As Amendment 4, or the law permitting former felons to vote, is still being decided in Tallahassee, Palm Beach County officials announced on Thursday they are working with the current version of the bill to help restore those voting rights.
“We do not want people to be deprived of the right to vote because they cannot afford to pay their court costs and fees,” says Palm Beach County State Attorney Dave Aronberg.
The law, as it stands, requires Florida’s nearly 1.4 million felons to complete their full prison sentences and pay associated costs and fees before having their voting rights restored.
Critics have called it “a poll tax” that only serves to keep ex-felons from voicing their opinions.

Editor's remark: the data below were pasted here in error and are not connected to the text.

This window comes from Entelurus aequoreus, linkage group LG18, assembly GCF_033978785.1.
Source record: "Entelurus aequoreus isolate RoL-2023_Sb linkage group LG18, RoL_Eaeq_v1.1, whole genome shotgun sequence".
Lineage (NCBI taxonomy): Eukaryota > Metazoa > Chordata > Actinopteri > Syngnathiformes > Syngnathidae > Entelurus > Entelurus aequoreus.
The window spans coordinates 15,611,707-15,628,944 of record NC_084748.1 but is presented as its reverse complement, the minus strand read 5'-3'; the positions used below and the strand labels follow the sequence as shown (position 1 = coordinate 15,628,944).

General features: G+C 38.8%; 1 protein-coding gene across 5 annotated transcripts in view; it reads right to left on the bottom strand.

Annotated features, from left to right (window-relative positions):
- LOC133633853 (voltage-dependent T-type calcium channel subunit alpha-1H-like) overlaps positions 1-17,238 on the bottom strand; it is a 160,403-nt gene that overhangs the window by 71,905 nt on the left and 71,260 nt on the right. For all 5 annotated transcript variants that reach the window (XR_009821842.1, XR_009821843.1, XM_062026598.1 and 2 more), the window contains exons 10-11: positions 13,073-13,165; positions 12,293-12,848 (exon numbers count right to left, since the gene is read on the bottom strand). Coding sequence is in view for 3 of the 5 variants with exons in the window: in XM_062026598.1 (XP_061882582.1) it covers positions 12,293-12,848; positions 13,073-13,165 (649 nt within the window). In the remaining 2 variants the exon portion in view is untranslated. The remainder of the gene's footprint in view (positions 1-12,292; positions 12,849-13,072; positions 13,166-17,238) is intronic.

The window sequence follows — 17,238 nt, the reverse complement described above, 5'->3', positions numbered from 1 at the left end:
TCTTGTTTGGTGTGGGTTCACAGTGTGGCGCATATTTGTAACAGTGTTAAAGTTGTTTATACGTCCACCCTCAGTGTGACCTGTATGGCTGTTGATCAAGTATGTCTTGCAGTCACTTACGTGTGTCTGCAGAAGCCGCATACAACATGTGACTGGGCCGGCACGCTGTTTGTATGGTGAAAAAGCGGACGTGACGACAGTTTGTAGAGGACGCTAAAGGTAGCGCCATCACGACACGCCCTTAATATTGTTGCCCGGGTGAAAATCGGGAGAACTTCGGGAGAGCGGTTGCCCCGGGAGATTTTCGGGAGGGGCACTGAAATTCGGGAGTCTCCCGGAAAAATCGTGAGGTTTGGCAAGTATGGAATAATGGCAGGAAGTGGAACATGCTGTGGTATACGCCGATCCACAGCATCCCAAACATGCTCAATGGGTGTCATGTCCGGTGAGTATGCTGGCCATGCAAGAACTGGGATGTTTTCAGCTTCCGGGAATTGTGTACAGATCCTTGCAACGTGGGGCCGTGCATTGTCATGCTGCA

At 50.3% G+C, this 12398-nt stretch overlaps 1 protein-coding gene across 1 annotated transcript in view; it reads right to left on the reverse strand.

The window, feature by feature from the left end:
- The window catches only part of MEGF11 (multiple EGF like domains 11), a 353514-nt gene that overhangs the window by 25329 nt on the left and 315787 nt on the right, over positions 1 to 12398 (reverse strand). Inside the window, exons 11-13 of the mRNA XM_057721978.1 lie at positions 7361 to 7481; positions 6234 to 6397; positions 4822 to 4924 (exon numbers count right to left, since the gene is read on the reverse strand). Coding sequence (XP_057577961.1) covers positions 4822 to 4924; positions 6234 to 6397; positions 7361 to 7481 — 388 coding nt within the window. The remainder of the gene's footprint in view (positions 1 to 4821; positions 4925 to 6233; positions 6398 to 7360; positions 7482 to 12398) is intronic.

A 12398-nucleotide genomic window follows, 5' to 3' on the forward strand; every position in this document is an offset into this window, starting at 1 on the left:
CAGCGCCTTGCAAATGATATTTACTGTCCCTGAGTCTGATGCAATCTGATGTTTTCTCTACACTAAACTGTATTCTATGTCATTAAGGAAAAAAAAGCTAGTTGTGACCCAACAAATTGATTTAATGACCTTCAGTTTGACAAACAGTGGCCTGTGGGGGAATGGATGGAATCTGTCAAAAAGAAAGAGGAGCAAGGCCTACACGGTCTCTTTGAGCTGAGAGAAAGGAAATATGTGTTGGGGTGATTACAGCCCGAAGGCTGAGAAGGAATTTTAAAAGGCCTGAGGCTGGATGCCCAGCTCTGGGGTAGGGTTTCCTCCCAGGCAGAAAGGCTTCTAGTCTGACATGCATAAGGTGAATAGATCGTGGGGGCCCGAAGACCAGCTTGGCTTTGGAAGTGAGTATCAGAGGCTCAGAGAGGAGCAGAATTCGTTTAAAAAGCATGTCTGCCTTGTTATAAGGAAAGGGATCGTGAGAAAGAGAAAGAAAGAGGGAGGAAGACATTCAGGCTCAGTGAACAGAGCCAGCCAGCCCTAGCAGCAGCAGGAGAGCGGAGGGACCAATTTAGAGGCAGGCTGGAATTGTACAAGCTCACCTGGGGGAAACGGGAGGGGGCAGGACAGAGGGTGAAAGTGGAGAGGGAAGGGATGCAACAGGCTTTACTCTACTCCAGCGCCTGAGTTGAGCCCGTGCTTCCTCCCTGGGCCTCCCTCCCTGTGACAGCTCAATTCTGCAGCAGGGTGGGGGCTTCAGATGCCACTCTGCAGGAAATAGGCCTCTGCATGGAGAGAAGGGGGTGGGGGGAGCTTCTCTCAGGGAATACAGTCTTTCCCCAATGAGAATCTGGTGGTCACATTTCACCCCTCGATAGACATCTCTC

Palm Beach County officials cite recent rule changes that allow them to help ex-felons return to the voting booth. One of those changes entails a new process that was implemented in Palm Beach County courts two months ago and is effective for all future cases. It separates court fees from the sentencing docket, in essence putting the person on a payment plan so they may vote again immediately.
Aronberg adds, “Our pathway is not to remove the fines and fees — they would still be obligated to pay the fines and fees. But the costs and fees would be separated from their sentence.”
Each former felon would need to file an “agreed upon motion” with the public defender’s office in order to retroactively change their individual sentence docket.
Miami-Dade County also separates court fees from the sentence docket.